Install Oracle JDK with Puppet

Problem

You would like to install Oracle JDK using Puppet.

Using the puppetlabs/java module, you might get an error message such as:

Error: Java distribution oracle-jdk is not supported. at […]/init.pp:57 on node […]

Solution

Use the module puppet-jdk-oracle.

Just follow the installation instruction from the GitHub page.

Note that you might want to set the java version used to the latest available. You can find the latest version and build number from the Oracle JDK downloads page.

To get the build number, you first need to accept the terms and conditions and then check the URL of the link to download the version of the JDK you are interested in:

Also, make sure to configure the right platform: ‘x64’ for 64 bit systems and ‘i586’ for 32 bit systems.

As of 30th of April 2015, this would be the configuration for the latest JDK version on 64 bit Linux:

class { ‘jdk_oracle’:

    version => ‘8’,

    version_update => ’45’,

    version_build => ’14’,

    platform => ‘x64’,

    ensure => ‘installed’,

}

MySQL ERROR 2026 (HY000): SSL connection error – Some Troubleshooting Ideas

I just spent a fair amount of time setting up MySQL replication between two servers encrypted by SSL (using MySQL 5.1.73).

I struggled with fixing a nasty error displayed only as ‘ERROR 2026 (HY000): SSL connection error‘.

In the following, I have collected a few possible strategies for resolving this error:

  • Is the password for the user on your server shorter than 36 characters?
  • Do the *.pem files on the server and client have the right file permissions?
  • Do your client and server certificates use a different COMMON NAME?
  • Have you tried a basic SSL setup with only certificate authority certificate (e.g. ca-cert.pem), server certificate (e.g. server-cert.pem) and server key (e.g. server-key.pem) (see). In theory, client certificates are not required for a basic setup.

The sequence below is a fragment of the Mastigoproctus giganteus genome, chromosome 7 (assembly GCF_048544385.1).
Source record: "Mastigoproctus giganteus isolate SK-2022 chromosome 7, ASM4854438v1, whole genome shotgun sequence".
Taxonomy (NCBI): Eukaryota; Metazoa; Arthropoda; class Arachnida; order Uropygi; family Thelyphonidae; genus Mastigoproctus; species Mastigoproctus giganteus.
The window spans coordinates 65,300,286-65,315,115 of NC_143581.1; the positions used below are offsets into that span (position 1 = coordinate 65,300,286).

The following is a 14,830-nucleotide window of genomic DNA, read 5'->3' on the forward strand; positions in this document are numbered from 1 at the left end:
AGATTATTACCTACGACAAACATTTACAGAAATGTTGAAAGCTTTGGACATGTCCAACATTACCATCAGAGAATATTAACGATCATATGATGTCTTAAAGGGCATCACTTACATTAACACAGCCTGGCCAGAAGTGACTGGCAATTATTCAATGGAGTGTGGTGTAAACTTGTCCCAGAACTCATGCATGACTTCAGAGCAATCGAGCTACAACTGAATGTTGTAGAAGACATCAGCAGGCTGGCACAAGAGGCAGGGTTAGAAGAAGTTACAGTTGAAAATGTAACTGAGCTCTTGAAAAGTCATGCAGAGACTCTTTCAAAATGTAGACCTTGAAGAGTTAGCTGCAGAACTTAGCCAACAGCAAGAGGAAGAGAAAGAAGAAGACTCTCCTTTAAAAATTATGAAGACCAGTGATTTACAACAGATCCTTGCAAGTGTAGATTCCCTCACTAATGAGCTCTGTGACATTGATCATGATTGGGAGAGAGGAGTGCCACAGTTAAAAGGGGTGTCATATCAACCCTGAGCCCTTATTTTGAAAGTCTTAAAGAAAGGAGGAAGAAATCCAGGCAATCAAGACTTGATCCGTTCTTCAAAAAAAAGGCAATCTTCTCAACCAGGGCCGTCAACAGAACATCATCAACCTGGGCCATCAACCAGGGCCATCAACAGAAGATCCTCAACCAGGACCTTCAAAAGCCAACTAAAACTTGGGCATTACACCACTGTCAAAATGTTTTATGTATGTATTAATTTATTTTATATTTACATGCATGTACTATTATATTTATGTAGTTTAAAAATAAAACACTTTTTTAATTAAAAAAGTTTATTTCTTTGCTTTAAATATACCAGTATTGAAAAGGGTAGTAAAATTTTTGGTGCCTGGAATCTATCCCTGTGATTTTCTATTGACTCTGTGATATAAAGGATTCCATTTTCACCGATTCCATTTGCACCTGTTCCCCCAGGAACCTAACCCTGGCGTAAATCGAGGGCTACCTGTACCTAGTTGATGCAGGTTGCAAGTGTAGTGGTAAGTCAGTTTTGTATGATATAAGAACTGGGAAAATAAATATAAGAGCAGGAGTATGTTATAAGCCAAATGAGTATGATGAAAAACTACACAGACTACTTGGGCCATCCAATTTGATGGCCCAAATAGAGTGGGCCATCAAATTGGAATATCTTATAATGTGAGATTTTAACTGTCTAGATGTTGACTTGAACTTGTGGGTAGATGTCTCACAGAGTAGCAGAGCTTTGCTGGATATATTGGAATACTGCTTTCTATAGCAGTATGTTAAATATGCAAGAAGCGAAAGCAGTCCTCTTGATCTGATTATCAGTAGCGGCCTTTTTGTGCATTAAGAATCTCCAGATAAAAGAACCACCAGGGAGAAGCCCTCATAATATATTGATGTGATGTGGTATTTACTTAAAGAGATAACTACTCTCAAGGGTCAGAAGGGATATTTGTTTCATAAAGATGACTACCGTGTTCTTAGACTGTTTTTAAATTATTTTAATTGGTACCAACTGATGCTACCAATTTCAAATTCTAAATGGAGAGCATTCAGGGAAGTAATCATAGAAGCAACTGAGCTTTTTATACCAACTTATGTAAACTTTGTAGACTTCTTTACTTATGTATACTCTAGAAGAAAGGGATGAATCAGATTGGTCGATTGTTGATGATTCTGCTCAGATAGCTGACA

• Have you tested your certificates with a simple openssl HTTP server (see)?
  • Is your private key in the PKCS#1 format (file starts with ‘—–BEGIN RSA PRIVATE KEY—–‘)? (see, see)
  • Did you generate your certificates with TinyCA with the default settings?
  • Did you try connecting to the server WITHOUT using the certificate authority certificate (e.g. ca-cert.pem) BUT WITH specifying a client certificate and key?
    • mysql –ssl –ssl-cert=[client_cert] –ssl-key=[client_key] -u[ssluser] -h[server] -p[ssluser psw]
  • Is your certificate ‘simple enough’ for the MySQL SSL implementation e.g. not a chained certificate tree? (see) Or did you use a wildcard certificate (which are not supported) (see).

Good luck 🙂

Resources

Check if MySQL User Exists on Command Line (and in Puppet)

If you are using Linux, there is simple way to check if a user exists in MySQL:

echo `mysql -u root -p[your root password] -e ‘use mysql; SELECT user FROM user;’` | grep ‘[user name]

Executing this command will exit with return code 0 if the user exists and otherwise exit with 1.

This is very useful for building puppet scripts. The following execution will create a user if it doesn’t exist.

exec { “add user if not exist”:

unless => “echo `mysql -u root -p[psw] -e ‘use mysql; SELECT user FROM user;’` | grep ‘[username]‘”,
path => [“/bin”, “/usr/bin”],
command => “mysql -u root -p$mysql_password -e \”[Create User/Grant Rights Here]\””,
require => Service[“mysqld”],
}